Democrats, for their part, are wary of getting mired in protracted negotiations due to deep skepticism of the GOP’s willingness to consummate a gun deal. They also fear that it could sap political capital from their other priorities this summer-- including a possible resurrection of Biden’s party-line economic agenda, previously known as Build Back Better.
After their last in-person meeting Thursday, the four lead negotiators-- Sens. John Cornyn (R-TX), Chris Murphy (D-CT), Kyrsten Sinema (D-AZ) and Thom Tillis (R-NC)-- pledged to work throughout the weekend to bring a deal to fruition.
Murphy, the lead Democratic negotiator, struck an optimistic note, saying progress continued. “We’ll find a way to get this done,” he said. But Cornyn, the lead GOP negotiator, publicly took a harder line, telling reporters on his way out of the room that he was “done” negotiating on key sticking points before he left for Texas for the weekend.
The next day, in Houston, Cornyn was heartily booed as he gave a speech to the Republican Party of Texas’s annual convention-- a vivid public display of the considerable political risk he and other Republicans are assuming by merely floating a deal to tighten federal gun laws.
...As the talks wore on last week, there was reason to think the deal could remain insulated from a right-wing backlash. For one, the framework won tentative backing last week from Senate Minority Leader Mitch McConnell (R-KY)-- an important public vote of confidence from a powerful GOP player who had played a key role in snuffing out previous attempts at compromise. Of the 10 Republicans who signed onto the framework last week, four are not seeking reelection, and five others are not up for reelection until 2026.
Still, turning the framework into legislation proved to be difficult.
Besides the “boyfriend loophole” issues, another tricky area concerned federal grants to states that Democrats have publicly pitched as an effort to encourage red-flag laws, which allow authorities to keep guns away from people judged to represent a danger to themselves or others.
Many conservatives are deeply skeptical of those laws, so Republicans insisted on structuring the grants so that the money would be equally available to states that pass red-flag laws and those that do not.
According to a summary of the draft bill, an existing Justice Department grant program would be expanded to allow funding for state “crisis intervention programs,” including not only red-flag laws but also drug courts and veterans’ courts. The bill provides $750 million in new funding for those programs, the summary said.
The third major gun provision concerned how background checks are handled for gun buyers under 21. While that group is already barred from purchasing handguns, people over 18 can still buy rifles and shotguns, including the military-style semiautomatic rifles that have been used in numerous recent mass shootings.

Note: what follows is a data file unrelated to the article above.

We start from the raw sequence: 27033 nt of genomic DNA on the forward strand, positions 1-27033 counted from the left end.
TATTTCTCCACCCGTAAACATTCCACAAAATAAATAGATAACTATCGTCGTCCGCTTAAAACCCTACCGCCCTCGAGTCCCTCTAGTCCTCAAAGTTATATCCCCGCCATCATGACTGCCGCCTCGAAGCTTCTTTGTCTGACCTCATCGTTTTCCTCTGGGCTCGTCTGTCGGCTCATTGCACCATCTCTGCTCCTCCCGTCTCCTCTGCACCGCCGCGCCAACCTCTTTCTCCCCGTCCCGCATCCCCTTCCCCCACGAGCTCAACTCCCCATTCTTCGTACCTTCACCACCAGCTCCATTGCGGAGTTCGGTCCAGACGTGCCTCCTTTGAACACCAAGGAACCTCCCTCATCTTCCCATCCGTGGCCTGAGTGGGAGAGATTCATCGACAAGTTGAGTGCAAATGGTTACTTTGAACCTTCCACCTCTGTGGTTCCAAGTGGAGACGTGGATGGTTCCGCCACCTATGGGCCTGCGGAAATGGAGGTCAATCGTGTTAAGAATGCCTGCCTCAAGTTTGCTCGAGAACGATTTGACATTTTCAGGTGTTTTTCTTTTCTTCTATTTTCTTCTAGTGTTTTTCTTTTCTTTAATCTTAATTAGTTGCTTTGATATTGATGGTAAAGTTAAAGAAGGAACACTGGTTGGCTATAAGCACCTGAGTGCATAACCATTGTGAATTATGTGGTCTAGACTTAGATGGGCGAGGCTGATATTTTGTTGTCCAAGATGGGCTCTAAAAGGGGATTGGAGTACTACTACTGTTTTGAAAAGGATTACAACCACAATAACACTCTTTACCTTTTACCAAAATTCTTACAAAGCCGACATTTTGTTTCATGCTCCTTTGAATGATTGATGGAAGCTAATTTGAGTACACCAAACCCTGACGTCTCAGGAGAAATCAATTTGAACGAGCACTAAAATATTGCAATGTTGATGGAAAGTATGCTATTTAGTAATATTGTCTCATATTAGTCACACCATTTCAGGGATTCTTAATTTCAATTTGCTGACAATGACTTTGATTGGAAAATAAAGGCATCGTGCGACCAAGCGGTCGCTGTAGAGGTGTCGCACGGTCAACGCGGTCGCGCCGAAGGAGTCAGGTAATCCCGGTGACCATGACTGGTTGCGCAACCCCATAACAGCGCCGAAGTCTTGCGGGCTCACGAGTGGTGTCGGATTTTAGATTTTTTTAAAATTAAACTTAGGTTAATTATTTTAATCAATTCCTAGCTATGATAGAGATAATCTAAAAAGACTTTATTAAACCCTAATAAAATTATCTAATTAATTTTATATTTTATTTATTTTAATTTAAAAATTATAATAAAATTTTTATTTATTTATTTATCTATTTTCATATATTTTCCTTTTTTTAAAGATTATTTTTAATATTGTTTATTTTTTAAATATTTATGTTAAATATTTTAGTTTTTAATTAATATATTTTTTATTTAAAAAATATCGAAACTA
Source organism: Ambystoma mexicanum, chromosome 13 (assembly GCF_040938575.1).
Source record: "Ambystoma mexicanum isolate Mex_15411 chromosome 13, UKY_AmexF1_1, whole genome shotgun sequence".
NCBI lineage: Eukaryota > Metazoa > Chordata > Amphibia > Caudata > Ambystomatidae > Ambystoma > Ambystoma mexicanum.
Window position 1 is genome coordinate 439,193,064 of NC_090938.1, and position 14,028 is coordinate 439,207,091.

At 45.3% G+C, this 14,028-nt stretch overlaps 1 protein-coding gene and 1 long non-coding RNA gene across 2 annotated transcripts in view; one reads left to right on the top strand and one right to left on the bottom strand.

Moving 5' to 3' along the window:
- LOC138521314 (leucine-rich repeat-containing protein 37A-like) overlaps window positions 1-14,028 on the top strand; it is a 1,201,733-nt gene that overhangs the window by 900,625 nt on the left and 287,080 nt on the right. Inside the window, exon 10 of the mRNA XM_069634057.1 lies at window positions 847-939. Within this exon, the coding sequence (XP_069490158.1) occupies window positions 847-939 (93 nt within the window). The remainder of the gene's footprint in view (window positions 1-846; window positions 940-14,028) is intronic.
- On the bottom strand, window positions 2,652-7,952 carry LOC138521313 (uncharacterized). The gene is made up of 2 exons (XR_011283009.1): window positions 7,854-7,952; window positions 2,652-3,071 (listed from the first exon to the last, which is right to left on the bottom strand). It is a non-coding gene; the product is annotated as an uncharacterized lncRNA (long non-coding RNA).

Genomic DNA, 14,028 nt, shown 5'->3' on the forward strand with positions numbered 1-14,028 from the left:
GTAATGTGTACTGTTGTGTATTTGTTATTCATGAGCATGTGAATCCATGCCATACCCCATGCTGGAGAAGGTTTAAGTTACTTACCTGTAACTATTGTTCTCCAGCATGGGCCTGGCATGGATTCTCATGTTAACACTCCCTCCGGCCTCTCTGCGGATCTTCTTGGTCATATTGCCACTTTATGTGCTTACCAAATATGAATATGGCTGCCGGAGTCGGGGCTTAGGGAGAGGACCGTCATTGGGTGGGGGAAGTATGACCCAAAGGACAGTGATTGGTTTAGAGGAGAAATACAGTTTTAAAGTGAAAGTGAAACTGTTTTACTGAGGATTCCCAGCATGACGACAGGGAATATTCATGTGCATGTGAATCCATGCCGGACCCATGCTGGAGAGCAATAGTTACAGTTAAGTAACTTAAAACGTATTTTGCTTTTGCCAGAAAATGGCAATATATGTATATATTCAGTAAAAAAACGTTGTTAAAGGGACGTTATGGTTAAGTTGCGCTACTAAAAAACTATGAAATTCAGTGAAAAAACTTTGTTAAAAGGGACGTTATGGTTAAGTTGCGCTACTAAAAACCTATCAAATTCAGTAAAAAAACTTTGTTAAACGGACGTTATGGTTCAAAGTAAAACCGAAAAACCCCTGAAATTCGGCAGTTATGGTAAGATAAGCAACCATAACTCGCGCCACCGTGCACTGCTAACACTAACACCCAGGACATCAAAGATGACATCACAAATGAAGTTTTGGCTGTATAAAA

The framework deal included an agreement to require a search of juvenile justice and mental health records for the youngest gun buyers for the first time. But because of disparate state systems and standards for searching and maintaining juvenile records, negotiators struggled with the mechanics of that provision.
The bill will include an “enhanced search” window for gun buyers under 21 to allow local authorities to scour confidential databases, according to the bill summary, with a total of ten business days available to complete a review of those young buyers if an initial search raises a potentially disqualifying issue.
While that structure stands to be especially contentious for gun rights advocates, who have long opposed the prospect of creating a de facto waiting period for purchasing a gun, the “enhanced search” provision is set to expire after 10 years-- after which, the bill’s architects envision, juvenile records will be routinely incorporated into the existing instant background-check system.
Other provisions include new federal gun-trafficking offenses and a broader definition of which gun sellers are required to register for a federal firearms license, which in turn would require them to conduct background checks on their customers.
Other elements of the framework included creating a broader network of “community behavioral health centers,” more federal support for in-school intervention programs, broader access to telehealth services for those in a mental health crisis and new funding for school security programs.
The new spending is offset through a one-year delay of a Medicare drug-rebate provision. According to the bill summary, the federal savings are estimated at $20.9 billion, which is being used to fund more than a dozen new mental health and school security programs. A Republican aide familiar with the negotiations who spoke on the condition of anonymity to candidly describe the talks said the bill will not spend the full offset, only up to $15 billion.